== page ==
South Sudan’s army says it’s confident it can protect the “heart” of the country’s oil production area from rebel attacks.
Production in the Paloch area in Melut County, Upper Nile State, is secure, Major General Gregory Vasili, an oil defense force commander, told reporters on a tour organized by South Sudanese authorities yesterday. Upper Nile is producing about 200,000 barrels of oil a day and normally accounts for 80 percent of the country’s oil output, said Paul Adong Deng, managing director of the state-own Nile Petroleum Corp, on the tour.
The United Nations estimates that more than 1,000 people have been killed in violence that has spread since fighting on Dec. 15 between soldiers in the presidential guard in the capital, Juba, bringing the country to the edge of civil. President Salva Kiir, an ethnic Dinka, accuses Riek Machar, who is from the Nuer group and was fired as his deputy in July, of plotting to remove him in a coup, an accusation Machar has denied.
Machar’s rebellion against the government has expanded across the country and includes the oil-producing Unity and Upper Nile states.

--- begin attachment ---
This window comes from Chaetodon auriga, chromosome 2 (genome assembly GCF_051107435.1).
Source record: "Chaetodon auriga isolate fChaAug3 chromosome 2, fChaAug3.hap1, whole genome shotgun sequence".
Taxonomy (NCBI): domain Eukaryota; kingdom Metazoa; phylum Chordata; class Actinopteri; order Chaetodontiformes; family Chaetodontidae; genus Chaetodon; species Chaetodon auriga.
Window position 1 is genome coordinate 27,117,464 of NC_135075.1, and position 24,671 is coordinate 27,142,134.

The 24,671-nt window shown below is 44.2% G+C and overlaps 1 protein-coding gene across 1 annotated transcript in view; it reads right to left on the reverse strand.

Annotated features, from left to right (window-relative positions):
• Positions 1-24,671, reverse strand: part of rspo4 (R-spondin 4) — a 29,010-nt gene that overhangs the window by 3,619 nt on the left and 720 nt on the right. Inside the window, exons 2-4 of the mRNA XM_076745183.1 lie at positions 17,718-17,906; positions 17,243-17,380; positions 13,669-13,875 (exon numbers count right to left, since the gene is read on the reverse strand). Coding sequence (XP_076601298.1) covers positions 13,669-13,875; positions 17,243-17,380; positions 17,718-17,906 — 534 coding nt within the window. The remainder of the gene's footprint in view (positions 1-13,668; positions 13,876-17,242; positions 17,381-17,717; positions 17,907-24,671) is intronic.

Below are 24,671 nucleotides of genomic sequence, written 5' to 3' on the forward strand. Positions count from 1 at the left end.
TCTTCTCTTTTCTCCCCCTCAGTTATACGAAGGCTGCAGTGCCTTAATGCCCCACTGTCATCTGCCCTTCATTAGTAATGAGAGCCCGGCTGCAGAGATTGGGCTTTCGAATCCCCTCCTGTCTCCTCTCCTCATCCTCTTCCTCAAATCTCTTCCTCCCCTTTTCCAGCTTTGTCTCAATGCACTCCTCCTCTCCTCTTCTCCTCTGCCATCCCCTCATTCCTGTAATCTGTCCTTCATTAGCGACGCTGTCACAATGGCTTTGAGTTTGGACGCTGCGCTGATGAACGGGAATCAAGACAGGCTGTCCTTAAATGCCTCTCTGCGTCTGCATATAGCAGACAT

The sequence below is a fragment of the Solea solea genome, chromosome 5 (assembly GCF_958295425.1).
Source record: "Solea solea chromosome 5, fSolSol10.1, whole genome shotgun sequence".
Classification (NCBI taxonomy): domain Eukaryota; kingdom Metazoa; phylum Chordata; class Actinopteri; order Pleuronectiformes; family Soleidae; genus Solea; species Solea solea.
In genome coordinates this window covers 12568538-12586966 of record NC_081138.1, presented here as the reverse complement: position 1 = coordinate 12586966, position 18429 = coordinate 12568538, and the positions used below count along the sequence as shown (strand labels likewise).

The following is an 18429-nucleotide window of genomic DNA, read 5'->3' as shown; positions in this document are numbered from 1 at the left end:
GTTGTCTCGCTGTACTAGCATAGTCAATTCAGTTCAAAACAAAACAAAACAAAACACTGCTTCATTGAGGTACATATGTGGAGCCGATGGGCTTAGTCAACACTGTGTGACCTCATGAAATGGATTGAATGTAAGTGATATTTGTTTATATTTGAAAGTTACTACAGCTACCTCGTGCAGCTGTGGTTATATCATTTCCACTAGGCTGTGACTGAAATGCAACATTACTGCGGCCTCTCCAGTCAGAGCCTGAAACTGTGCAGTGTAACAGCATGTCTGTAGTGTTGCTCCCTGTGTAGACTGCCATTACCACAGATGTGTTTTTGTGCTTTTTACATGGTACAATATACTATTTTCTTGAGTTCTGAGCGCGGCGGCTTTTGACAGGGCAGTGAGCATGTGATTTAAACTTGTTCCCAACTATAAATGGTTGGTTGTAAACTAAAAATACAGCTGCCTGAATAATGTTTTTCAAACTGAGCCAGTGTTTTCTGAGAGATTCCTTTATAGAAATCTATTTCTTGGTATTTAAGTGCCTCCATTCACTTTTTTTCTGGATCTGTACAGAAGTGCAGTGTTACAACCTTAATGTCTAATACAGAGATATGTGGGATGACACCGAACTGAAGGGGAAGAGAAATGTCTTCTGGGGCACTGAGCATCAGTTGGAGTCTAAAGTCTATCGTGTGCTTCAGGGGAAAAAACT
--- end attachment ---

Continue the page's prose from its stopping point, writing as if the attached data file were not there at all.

Paloch is “where we will be buried,” Vasili, an in-law of Kiir, told reporters at an oil field 20 minutes drive from the town of the same name, saying that rebels don’t have the capacity to take control of the oil fields and Paloch . “We are not running from this place.”
Production from the region hasn’t been affected by the fighting in Malakal, the Upper Nile state’s capital which lies 150 kilometers (93 miles) south west, he said, adding that government troops are in control of the town with conflict limited to its outskirts.
Rebels on Dec. 21 said they had seized control of Unity state. The Dinka are South Sudan’s largest ethnic group while the Nuer are the second biggest of the country’s 60 ethnic groups.
On Dec. 26 a group of 21 Nuer police officers defected to Machar’s rebels and fired on facilities at the Adar oil field, Deng Akuei Kak, a field manager at Dar Petroleum Operating Company, the largest oil group in the country, said in Paloch.
“Another day they came back and they attacked the Adar camp,” he said. “They army pushed them away because they were few.”
Still, civilians in Upper Nile are less convinced of the security of the region. Many Malakal residents, including university students, have fled to Paloch by bus with 300 huddled at the town’s airport, hoping to catch a flight to Juba.
“As we sit here in Paloch we’re all afraid,” Sheikh Aguang Aleer Aguang, a 55-year old father of four, said as he sat drinking sweet tea on the steps of a shop made out of mud and corrugated iron sheets. “All we are looking for is something to save us. Anything that will assure us to stay is what we want.”
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